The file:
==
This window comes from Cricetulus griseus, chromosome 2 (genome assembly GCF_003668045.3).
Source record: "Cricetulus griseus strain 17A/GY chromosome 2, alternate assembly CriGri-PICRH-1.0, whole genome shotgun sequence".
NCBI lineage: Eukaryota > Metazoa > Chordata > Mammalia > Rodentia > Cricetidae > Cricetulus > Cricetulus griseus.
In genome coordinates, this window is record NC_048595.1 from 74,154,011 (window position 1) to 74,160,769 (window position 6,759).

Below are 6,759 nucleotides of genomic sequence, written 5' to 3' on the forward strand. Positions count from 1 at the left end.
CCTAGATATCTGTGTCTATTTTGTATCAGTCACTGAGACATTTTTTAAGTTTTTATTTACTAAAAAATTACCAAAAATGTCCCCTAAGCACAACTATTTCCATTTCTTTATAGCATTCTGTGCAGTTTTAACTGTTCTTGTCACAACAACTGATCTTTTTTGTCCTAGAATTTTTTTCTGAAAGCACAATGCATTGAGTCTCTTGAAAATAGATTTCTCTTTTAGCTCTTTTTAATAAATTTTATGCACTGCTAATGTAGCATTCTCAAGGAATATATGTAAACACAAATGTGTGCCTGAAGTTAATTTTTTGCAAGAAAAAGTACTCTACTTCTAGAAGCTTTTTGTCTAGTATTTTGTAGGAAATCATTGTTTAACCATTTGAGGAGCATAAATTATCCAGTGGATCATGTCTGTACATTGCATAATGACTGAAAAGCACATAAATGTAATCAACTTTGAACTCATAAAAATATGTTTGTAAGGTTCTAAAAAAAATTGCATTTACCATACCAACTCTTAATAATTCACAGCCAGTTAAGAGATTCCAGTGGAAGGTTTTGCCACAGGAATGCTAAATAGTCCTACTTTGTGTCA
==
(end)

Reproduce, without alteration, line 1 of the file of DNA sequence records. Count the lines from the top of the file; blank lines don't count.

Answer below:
This window comes from Cricetulus griseus, chromosome 2 (genome assembly GCF_003668045.3).